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Originally published November 9 2008

Scientists Develop Blood Test to Detect Alzheimer's Disease

by Margaret Priddy

(NaturalNews) A blood test to detect Alzheimer's disease has been developed by a California biotech company. Scientists there say that the test is about 90% accurate. This blood test can detect Alzheimer's two to six years before the onset of symptoms.

The brain sends signals to the body's immune system. These signals pick up changes in the blood proteins in the brain. Scientists can then "eavesdrop" on how the cells communicate with each other. Certain changes in blood proteins produce a pattern that's characteristic to Alzheimer's.

It is difficult to diagnose Alzheimer's since there is no definitive test for the disease. Diagnosis is usually made by excluding other possible causes of memory loss such as brain tumors, head injuries, stroke, alcoholism, drug abuse, dehydration, and vitamin B12 and folic acid deficiencies. Even when a diagnosis of Alzheimer's is made, the only way to be sure of the diagnosis is upon autopsy, where under microscopic examination, the brain reveals twisted fragments of protein. This plaque normally occurs with age but is more pronounced in Alzheimer's.

According to the Alzheimer's Association, more that 5 million Americans are afflicted with the disease. The disease presents a picture of progressive physical and mental decline to the point of total disability. There is memory loss, confusion, depression, paranoia and impaired decision-making ability. Sufferers misplace items, experience hallucinations and delusions, get lost and are eventually unable to recognize family members. Loss of bowel and bladder occur as well as an inability to communicate. Individuals usually die in less than 15 years.

A commercial blood test for Alzheimer's will be developed for use in research labs and will eventually be used as a diagnostic test upon approval. But scientists state that it may be a few years before the test is approved for use by doctors. The test would be offered to those whose close relatives had the disease and who may be suffering memory loss themselves.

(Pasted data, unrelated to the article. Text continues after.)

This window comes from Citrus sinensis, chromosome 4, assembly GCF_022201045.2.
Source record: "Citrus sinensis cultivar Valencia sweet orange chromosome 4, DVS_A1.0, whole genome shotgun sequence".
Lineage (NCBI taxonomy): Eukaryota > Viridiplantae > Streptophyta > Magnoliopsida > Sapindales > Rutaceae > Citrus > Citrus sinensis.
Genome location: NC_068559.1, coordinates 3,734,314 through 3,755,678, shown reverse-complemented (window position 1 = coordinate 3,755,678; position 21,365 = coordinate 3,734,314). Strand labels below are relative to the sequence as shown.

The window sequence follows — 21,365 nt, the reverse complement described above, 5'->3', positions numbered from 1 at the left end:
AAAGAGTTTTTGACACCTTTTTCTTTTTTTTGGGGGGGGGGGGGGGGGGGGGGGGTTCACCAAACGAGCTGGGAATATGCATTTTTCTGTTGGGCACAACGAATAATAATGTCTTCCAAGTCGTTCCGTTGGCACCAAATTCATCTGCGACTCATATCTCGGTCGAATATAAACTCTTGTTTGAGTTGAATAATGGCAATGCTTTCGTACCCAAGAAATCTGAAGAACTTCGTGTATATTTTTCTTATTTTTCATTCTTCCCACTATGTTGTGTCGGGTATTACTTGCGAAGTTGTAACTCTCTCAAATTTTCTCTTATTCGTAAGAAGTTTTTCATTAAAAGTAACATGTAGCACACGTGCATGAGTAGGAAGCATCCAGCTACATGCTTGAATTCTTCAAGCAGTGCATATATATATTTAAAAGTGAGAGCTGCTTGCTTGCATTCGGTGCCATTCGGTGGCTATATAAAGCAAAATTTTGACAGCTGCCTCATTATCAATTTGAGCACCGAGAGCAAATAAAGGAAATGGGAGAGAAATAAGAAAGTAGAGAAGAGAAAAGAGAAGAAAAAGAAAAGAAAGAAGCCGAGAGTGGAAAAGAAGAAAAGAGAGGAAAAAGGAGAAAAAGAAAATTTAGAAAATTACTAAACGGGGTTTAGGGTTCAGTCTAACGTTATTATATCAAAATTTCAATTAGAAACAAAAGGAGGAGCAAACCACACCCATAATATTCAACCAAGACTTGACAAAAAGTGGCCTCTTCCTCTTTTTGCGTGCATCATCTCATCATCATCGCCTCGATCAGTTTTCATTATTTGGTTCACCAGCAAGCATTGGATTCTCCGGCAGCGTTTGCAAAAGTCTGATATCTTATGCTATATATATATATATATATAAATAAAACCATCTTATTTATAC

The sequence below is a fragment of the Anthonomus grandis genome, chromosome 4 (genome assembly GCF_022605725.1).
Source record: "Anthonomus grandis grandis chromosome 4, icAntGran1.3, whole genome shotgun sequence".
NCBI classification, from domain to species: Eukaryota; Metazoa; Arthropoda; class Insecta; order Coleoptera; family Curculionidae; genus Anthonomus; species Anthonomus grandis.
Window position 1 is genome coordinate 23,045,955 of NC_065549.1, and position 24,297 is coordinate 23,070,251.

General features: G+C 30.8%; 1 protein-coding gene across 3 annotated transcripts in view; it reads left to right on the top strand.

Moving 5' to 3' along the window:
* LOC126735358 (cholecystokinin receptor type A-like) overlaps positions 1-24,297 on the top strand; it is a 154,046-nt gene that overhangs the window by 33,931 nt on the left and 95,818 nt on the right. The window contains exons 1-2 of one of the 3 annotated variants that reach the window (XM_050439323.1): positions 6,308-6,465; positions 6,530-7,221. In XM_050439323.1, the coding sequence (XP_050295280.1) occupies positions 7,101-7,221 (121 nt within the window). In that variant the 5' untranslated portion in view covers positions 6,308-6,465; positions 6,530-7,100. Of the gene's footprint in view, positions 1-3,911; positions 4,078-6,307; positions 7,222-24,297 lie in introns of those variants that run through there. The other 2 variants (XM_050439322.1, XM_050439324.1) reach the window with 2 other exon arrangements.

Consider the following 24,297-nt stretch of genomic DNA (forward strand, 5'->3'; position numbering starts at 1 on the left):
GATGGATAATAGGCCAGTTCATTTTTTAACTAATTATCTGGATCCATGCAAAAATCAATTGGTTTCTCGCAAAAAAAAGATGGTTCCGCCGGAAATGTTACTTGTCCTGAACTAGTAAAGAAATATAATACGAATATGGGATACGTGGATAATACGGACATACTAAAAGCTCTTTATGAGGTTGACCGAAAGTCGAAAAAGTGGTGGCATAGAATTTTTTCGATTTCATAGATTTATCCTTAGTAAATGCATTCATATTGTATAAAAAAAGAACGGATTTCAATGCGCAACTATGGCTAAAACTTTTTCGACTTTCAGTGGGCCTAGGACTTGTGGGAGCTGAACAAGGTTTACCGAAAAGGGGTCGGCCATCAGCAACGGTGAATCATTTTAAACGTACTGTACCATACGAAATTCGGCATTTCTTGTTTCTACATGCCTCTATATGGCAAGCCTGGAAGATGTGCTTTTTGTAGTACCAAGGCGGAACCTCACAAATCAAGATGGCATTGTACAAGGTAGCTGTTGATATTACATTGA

Many individuals say they would not want to know if they would develop the disease. Others state that they would want to know so they could get their affairs in order: affairs such as writing a will, modifying their home environment, and enlisting support from friends and family. Still others fear that insurance companies would raise rates for those at risk or deny coverage altogether.

An early diagnosis might give patients a chance to make changes to their diet and exercise more in an effort of slowing or staving off chances of getting the disease.

Heredity only plays a part in an individual getting Alzheimer's. Heredity does not result in Alzheimer's by itself. Environmental factors likely contribute to the overall picture. Research has been done into environmental factors such as free radicals. These are unbalanced molecules that cause damage to cells. Proper nutrition and herbal treatments prevent and fight damage from free radicals.

It is prudent to avoid substances such as aluminum (found in many products including antiperspirants and cookware) and mercury since they can be taken into the body and reside in tissues. These toxins may contribute to the development of Alzheimer's.

Some researchers believe that cortisol, a stress hormone, is a causative factor in Alzheimer's disease when elevated over a prolonged period of time. Also, homocysteine is a by-product of protein metabolism and when elevated, may contribute to Alzheimer's.

A German government study used ginkgo biloba daily for 3 months on patients with early Alzheimer's and discovered that the patients had improved memory, attention and mood.

Other natural therapies some doctors are using are as follows:

* Folate, or vitamin B9, is important to the nervous system. Folate, along with other B vitamins, help eliminate homocysteine from the blood.

* Vitamin E is also an antioxidant and a scavenger of free radicals. A 2-year study showed that Alzheimer's patients who took vitamin E supplements had improved symptoms as compared to those who took a placebo. Vitamin E is fat soluble and readily enters the brain where it is thought to slow cell damage.

* Ashwagandha (Withania somniferum) is used as a brain tonic and reduces stress hormone levels. Take according to recommendation on product label.

* DHEA is a hormone used to help cognitive function. If levels are low in the body, the doctor may start a patient on 15 mg.

* A good antioxidant will help fight free radicals.

* Chlorella aids in the detoxification process of heavy metals.

About the author

Margaret Priddy has been a registered nurse for over 25 years and has assisted in the treatment of many individuals suffering from illnesses. She has now shifted her focus to disease prevention.

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